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  • Madonna, Whore:Mary’s Sexuality in the N-Town Plays
  • Emma Maggie Solberg (bio)

The English compilation of biblical pageants that we call the N-Town Plays comes from a time and place of intense Marian devotion; the cult of the Virgin dominated late medieval East Anglia, “England’s Nazareth.”1 N-Town mirrors East Anglia’s veneration of the Virgin: the compilation includes many more Marian pageants than the York, Chester, or Towneley cycles, including two episodes from the Life of the Virgin unique in the European medieval dramatic tradition.2 Mary steals the show: the arc of Jesus’ lifetime nestles inside the larger dramatic frame of the Virgin’s progress from her Immaculate Conception and birth to her death and Assumption—just as the late medieval vierge ouvrante (or cupboard Madonna) opens to reveal, inside the womb of the “Great Goddess,” a tiny Trinity.3 Furthermore, N-Town has Jesus submit to his mother’s authority, vowing: “I shal yow folwe with obedyence…And owe to do yow hygh reverence” (21.274–76). God the Father and the Holy Spirit follow suit: Dominus, the three-personed God, tells Mary, “Yow to worchepe, moder, it likyth the hol Trinyte” (41.523). N-Town might very well represent the zenith of late medieval English Mariolatry. [End Page 191]

Yet despite this zealous Marian devotion, the N-Town Plays have long been infamous for their shockingly disrespectful treatment of the Virgin. Detractors accuse Mary of being a promiscuous adulteress: a “scowte,” “quene,” and “bolde bysmare” (14.182, 14.392, 14.298). Skeptics subject her to round after round of trials of virginity, including an onstage postpartum gynecological exam (15.218–21; 15.246–53). Most disturbingly of all, N-Town appears to play these insults and slanders for laughs. As A. P. Rossiter put it in 1950, Mary’s persecutors inspire “indignation” and “fear,” and “yet they are funny.”4 In other words, N-Town seems to invite the reader to laugh at the Virgin Mary. Nonetheless, in his influential 1966 monograph on The Play Called Corpus Christi, V. A. Kolve flat-out denied this possibility: “the audience never laughs at [Mary],” he argued, because “Mary knows she is pure, and so do we.”5 Following Kolve, medieval drama criticism has tended to interpret N-Town’s seemingly blasphemous aspersions against Mary’s virginity as “crude,” “misogynist,” “carnal,” “literal,” “idolatrous,” and “malicious” errors6—arguing that because the larger framework of each pageant “neatly inverts,” “trumps,” and “conquers” these slurs by ultimately proving Mary’s chastity, it is the responsibility of the good reader to carry out this hermeneutic process of inversion as the errors unfold.7 As David Bevington puts it, God gets “the last laugh”—and, thanks to criticism’s eschatological allegorizing, every laugh.8 In other words, we are not supposed to take N-Town’s dirty jokes about Mary seriously, and we are certainly not supposed to laugh at them.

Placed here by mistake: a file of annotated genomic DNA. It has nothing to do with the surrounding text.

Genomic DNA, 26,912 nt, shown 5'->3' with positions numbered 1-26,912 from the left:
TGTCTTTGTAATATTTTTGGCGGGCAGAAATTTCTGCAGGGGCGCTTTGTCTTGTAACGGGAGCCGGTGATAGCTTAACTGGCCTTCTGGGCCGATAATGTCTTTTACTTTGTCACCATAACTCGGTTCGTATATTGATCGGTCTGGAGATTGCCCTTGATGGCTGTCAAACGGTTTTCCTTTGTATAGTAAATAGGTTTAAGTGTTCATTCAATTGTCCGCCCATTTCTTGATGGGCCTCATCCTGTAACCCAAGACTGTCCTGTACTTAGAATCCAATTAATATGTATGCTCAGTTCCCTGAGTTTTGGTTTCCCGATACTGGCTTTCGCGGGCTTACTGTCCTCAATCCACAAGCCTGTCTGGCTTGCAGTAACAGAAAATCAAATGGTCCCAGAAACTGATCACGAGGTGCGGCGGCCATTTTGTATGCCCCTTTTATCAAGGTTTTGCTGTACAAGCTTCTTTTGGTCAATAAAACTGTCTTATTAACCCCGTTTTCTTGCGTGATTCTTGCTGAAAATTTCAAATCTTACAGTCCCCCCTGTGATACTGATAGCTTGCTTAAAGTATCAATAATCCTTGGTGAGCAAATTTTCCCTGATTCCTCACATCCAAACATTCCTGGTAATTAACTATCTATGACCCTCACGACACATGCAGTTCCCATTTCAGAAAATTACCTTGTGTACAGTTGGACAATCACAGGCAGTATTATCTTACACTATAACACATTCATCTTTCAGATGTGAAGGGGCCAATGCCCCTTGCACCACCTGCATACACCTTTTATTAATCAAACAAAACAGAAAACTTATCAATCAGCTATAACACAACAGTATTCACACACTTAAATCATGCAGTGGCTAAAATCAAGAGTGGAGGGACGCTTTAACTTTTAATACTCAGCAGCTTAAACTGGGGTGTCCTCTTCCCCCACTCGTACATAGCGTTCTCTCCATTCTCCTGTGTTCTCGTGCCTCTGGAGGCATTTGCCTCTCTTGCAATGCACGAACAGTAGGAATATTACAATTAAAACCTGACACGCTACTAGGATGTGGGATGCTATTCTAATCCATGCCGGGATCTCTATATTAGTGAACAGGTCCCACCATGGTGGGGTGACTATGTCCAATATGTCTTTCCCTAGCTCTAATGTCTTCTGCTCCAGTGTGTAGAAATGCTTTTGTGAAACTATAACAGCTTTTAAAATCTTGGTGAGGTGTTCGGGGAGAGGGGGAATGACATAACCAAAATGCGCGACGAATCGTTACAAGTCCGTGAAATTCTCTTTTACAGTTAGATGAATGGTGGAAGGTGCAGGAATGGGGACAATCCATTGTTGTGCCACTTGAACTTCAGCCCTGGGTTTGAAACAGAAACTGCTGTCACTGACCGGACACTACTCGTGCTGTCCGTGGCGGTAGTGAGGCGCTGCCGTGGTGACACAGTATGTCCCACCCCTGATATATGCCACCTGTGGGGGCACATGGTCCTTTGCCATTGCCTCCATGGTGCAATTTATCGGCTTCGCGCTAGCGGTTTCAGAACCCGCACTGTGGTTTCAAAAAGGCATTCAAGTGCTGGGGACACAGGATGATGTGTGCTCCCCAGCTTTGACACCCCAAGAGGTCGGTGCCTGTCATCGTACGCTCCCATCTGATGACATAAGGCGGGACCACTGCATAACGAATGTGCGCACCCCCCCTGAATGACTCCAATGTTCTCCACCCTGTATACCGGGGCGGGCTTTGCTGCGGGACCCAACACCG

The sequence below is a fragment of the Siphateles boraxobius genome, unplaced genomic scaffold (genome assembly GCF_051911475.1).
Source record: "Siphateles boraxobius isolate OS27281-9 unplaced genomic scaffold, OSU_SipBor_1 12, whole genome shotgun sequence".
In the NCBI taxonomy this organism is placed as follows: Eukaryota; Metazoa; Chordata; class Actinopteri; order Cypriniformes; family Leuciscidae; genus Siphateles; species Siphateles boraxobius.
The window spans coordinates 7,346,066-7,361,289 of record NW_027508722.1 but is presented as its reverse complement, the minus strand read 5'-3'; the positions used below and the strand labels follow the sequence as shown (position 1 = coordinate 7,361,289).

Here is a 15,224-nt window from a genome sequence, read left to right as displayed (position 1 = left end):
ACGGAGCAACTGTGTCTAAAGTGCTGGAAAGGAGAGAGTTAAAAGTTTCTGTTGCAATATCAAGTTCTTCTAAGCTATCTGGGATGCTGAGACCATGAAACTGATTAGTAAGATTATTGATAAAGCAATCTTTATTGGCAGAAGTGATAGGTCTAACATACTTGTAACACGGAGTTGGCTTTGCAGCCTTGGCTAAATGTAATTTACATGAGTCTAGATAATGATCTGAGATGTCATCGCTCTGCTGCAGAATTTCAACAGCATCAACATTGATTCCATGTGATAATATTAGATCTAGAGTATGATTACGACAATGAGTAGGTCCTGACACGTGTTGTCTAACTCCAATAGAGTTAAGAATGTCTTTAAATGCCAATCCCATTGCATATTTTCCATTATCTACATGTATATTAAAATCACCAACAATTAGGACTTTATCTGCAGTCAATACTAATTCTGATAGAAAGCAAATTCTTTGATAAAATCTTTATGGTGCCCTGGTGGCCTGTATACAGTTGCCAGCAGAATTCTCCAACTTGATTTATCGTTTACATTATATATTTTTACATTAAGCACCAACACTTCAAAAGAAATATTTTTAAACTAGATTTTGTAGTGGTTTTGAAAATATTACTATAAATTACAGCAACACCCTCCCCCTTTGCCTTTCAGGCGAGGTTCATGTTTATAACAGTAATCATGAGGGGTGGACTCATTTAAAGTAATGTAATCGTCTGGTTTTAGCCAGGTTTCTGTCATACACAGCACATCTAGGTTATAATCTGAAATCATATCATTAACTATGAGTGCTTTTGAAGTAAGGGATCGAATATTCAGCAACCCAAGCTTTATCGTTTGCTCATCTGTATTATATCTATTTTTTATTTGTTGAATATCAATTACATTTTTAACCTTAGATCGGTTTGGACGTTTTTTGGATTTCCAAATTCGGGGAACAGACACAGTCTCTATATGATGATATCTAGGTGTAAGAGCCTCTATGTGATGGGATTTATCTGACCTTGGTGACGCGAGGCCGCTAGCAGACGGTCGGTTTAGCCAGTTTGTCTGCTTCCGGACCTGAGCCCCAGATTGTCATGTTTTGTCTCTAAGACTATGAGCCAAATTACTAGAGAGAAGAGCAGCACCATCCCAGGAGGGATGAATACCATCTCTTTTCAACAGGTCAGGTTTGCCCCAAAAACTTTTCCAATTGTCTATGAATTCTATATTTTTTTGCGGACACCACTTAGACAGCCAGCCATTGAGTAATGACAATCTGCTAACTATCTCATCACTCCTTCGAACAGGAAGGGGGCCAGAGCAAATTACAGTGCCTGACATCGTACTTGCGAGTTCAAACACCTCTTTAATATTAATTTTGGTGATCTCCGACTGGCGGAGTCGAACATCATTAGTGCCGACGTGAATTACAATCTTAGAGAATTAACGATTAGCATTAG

Yet rather than simply rebounding off Mary to strike and discredit her detractors, N-Town’s seemingly slanderous accusations resonate with positive theological significance. When N-Town uses pantomimes, metaphors, exegetical comparisons, and obscene insults to represent Mary as a guilty adulteress in a divine comedy (dallying with the Trinity, angels, and mankind in kaleidoscopic combinations), this is not necessarily or exclusively insulting. That Mary is understood to be an irresolvable paradox, both virgin and mother, is so well known that it is almost not worth repeating. In a late medieval context, she is both virgin and mother and Madonna and whore. Mary’s promiscuity has the hermeneutic power to symbolize her marriage to the Trinity, her redemption of Eve’s fall, her supersession (or cuckolding) of Judaism, and her advocacy for [End Page 192] indiscriminate mercy—all staples of late medieval Mariology, a theological system that enables N-Town’s audacious and exuberant spin on the good news (euangélion, glad tidings, gospel).

In N-Town’s “Joseph’s Doubt,” Joseph explicitly and extensively accuses Mary of adultery. Unlike the biblical Joseph, who never gives voice to his suspicions (Matthew 1:19), N-Town’s Joseph throws discretion to the winds, accusing the Virgin out loud...


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pp. 191-219
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